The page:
Tue, 19 Oct 2021 20:29:24 GMT - Mortgage rates hit their highest levels in months yesterday as bonds lost ground at a brisk pace to start the new week. Bonds--specifically mortgage-backed securities (MBS)--are the most important ingredient used by lenders to determine mortgage rates. Bond market weakness (i.e. "losing ground") means that bond PRICES are falling. Bond prices vary inversely with bond yields, and yield is just a fancy term for "rate." In simpler terms, bond sellers had to offer higher rates of return to attract reluctant buyers. But why are bonds struggling? This is actually a general trend for bonds and rates for just over a year as the economy battles back against covid. The middle of 2021 was a bit of an aberration as the delta variant brought new pandemic-related uncertainty to financial markets. But now
Why Use a Mortgage Broker?

Why Use a Mortgage Broker?

When shopping for the best mortgage or the best mortgage rate, many home buyers enlist the services of a mortgage broker to find them the best terms and rates. Since the real estate market crash in 2008, however, the business practices of brokers have come under scrutiny and the question of whether they are acting in the customers' best interests has been raised. Working with an experienced, competent mortgage broker can help you find the right mortgage, but there are both advantages and disadvantages that you should consider before committing to one.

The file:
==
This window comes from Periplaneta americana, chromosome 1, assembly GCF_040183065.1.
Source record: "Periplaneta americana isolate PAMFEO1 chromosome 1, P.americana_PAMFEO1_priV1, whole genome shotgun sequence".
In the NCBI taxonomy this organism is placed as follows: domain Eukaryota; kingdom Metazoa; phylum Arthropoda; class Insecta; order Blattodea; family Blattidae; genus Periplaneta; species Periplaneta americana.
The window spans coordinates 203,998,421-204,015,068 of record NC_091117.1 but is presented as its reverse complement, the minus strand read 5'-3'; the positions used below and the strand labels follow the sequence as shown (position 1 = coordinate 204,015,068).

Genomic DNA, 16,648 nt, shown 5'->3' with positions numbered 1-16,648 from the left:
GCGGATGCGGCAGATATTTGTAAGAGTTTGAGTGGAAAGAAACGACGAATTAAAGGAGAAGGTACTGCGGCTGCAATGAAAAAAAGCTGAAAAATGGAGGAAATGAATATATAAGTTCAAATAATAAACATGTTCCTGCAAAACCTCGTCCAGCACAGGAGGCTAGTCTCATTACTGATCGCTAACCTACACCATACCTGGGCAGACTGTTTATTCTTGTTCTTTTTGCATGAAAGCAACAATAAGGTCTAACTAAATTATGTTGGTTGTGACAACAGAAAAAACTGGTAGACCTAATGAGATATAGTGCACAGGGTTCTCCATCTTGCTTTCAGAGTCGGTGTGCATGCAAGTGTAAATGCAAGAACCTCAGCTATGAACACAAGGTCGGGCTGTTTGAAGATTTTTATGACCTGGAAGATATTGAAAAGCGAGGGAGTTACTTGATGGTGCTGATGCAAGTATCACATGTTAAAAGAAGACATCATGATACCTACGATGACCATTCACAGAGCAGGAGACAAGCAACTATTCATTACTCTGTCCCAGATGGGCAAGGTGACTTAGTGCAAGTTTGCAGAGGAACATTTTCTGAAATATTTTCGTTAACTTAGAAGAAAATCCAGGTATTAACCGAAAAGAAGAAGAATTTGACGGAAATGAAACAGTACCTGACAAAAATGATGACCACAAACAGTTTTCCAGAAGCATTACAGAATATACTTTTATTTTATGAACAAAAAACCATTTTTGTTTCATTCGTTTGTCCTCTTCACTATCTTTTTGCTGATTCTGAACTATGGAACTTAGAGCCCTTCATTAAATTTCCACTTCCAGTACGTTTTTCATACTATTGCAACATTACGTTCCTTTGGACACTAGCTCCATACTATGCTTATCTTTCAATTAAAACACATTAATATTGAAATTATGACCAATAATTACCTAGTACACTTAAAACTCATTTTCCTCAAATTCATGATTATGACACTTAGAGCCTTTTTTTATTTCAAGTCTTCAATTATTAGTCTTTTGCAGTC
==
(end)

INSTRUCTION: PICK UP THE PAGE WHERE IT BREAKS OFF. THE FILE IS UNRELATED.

Advantages:


Saves You the Legwork
Mortgage brokers have regular contact with a wide variety of lenders, some of whom you may not even know about. The alternative to working with a broker is to call up dozens of lenders and compare their mortgage terms and rates on your own. A broker saves you the time and headache of having to do that. A broker also can steer you away from certain lenders with onerous payment terms buried in their mortgage contracts to help you find a better mortgage. 

Brokers May Have More Access 
Some lenders work exclusively with mortgage brokers and rely on them to be the gatekeepers to bring them suitable clients. You may not be able to call some lenders up directly to get a retail mortgage. Brokers may also be able to get special rates from lenders due to the volume of business generated that might be lower than you can get on your own.